The New York Times reviewed two books about climate change yesterday, “The Climate War,” by Eric Pooley, and “The Weather of the Future,” by Heidi Cullen. “The Climate War” tells to story of the unsuccessful political battles to get Congress to tackle climate change, while “The Weather of the Future” makes predictions about future extreme weather events based on computer model predictions of the Earth’s changing climate.
These are two interesting and timely books, and their juxtaposition points to the fundamental challenge facing any legislated response to climate change. The main US environmental regulatory statutes were all enacted in response to specific, tangible environmental crises – the Clean Water Act responded to waters so polluted that they literally caught on fire; the Clean Air Act responded to visible, choking levels of smog in US cities; and the Superfund and RCRA hazardous waste cleanup and regulations schemes were enacted in response to contaminated sites such as Love Canal in Buffalo, New York and the town of Times Beach, Missouri. In these cases, the environmental crisis was evident to the casual observer and their causes were beyond political dispute. It is much harder to find aggressive regulatory schemes adopted in anticipation of an environmental crisis that was forecast, but that had yet to occur – the one instance that comes to mind is the banning of chloroflourocarbons under the Montreal Protocol.
The story told by “The Climate War” makes clear how much more difficult global warming is as a matter for legislative action than the 1970s environmental problems. The global warming crisis has yet to strike in a tangible way (this summer’s Eastern heat wave notwithstanding), and the causes of any specific weather phenomenom experienced by the voting public are always debatable. Climate scientists are careful not to attribute any particular weather event – whether a heat wave or even hurricane Katrina – to global warming. While there is near complete scientific consensus that global warming is happening and is human caused, the ambiguity about whether any particular extreme weather experienced in the United States can be attributed to global warming leaves room for a political debate – or a “Climate War” as Pooley puts it.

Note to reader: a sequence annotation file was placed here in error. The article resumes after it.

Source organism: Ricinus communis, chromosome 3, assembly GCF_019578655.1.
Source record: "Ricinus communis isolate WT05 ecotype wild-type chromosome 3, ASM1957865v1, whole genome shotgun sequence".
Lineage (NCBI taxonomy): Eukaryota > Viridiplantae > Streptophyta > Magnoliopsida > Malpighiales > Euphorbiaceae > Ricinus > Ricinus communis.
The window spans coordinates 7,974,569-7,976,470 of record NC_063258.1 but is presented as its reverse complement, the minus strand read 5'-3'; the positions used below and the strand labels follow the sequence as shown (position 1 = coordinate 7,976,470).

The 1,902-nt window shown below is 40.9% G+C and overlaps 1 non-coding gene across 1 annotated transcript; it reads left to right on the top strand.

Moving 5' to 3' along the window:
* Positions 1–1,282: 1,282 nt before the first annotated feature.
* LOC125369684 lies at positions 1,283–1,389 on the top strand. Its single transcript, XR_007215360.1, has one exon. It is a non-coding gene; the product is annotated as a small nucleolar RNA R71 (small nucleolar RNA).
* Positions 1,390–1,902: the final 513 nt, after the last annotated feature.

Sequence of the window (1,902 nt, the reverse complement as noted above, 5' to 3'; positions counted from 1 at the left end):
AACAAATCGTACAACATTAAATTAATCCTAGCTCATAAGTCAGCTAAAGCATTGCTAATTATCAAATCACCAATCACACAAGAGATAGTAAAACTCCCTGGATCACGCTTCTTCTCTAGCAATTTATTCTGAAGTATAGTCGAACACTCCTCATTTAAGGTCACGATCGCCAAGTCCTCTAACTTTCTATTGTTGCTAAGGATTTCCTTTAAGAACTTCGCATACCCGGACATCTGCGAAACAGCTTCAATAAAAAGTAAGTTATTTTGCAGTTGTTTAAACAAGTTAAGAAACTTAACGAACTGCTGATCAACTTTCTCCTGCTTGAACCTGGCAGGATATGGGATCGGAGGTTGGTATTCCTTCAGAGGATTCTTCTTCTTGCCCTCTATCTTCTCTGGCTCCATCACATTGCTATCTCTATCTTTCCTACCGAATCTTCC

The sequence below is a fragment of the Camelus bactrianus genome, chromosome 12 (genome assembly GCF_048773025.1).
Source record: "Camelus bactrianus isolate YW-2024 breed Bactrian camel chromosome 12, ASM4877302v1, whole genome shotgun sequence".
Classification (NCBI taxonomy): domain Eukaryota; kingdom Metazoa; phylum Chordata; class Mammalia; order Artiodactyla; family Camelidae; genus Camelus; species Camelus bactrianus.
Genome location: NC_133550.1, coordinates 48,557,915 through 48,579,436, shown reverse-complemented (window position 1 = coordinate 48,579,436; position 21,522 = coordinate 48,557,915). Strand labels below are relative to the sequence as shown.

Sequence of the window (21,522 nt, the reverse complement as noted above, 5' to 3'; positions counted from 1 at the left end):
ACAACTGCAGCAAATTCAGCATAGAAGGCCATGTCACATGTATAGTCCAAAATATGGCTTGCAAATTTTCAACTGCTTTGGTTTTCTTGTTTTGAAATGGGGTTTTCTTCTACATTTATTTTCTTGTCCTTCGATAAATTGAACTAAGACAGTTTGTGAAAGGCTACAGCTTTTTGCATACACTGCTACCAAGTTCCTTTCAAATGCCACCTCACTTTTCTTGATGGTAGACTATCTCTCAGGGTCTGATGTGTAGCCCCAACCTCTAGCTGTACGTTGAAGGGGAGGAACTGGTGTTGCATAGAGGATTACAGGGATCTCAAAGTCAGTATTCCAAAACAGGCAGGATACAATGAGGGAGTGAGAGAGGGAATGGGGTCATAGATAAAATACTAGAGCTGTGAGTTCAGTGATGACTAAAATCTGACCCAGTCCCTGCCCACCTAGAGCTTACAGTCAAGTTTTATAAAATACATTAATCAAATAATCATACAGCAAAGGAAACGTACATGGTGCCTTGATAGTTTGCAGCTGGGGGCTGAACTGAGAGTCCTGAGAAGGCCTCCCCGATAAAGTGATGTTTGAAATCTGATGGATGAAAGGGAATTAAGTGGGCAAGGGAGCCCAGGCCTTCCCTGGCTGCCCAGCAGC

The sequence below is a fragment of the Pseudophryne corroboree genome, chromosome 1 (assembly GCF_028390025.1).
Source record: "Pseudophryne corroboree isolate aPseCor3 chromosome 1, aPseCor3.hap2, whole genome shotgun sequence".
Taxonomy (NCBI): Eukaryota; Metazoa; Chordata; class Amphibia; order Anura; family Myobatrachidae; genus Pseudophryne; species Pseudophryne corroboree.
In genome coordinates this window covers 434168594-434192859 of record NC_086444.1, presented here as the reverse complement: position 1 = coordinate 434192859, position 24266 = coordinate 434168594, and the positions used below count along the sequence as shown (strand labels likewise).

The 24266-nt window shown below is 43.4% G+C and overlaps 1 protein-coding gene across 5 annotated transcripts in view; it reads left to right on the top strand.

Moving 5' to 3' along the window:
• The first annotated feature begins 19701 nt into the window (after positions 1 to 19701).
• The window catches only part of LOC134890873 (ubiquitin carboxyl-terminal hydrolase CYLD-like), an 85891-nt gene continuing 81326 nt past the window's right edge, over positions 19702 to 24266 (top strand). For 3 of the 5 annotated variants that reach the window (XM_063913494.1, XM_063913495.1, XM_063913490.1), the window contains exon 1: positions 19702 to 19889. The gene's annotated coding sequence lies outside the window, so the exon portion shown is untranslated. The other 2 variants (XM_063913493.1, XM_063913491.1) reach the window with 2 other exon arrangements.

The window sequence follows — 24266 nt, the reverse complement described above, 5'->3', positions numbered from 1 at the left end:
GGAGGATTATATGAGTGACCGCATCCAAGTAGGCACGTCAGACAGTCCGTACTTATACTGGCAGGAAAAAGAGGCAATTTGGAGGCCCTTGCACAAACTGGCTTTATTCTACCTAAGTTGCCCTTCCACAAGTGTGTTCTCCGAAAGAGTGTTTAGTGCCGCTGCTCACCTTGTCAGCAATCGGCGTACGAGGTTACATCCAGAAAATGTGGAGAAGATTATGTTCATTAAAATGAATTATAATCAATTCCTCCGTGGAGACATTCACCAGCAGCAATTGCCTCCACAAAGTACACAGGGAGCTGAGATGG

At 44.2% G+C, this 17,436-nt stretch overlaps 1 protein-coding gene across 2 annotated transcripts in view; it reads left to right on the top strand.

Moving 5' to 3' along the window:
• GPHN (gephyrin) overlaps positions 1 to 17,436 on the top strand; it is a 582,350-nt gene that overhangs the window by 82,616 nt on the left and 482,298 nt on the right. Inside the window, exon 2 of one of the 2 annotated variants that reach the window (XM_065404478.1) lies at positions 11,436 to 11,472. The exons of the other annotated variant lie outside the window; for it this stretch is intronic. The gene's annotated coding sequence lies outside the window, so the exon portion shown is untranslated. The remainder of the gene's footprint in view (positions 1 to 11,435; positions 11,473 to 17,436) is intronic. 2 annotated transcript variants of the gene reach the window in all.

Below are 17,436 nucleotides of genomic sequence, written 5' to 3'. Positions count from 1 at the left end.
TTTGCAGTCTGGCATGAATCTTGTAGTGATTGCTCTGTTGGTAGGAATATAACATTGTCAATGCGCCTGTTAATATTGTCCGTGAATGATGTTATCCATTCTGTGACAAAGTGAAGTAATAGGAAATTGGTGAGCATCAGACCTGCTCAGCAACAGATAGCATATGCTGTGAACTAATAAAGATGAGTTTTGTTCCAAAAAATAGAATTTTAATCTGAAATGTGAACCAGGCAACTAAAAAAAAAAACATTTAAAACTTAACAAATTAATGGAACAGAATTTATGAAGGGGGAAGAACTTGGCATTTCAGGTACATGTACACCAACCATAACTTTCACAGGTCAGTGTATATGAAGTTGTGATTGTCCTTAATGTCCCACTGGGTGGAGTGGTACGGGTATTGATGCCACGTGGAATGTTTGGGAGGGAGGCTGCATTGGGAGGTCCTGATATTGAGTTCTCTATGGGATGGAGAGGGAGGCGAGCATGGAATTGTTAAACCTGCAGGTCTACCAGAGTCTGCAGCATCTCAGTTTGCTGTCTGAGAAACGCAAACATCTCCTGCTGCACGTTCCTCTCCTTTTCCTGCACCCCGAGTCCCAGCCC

“The Climate War” ends with the stalemate in Copenhagen in 2009, but the Senate majority leadership’s decision last week to take climate legislation off the agenda is a telling coda. The elements are not yet in place for aggressive action to address climate change: legislation tends to react to tangible crises, and climate change is not yet a tangible crisis with an unambiguous cause.
Heidi Cullen’s book predicts the kind of extreme weather events that should provoke a legislative response commensurate with the kinds of environmental crises that led to the Clean Air Act, Clean Water Act, and Superfund. The problem is, by the time these events occur and can be unambiguously attributed to global warming, the time for a legislative response will have come and gone.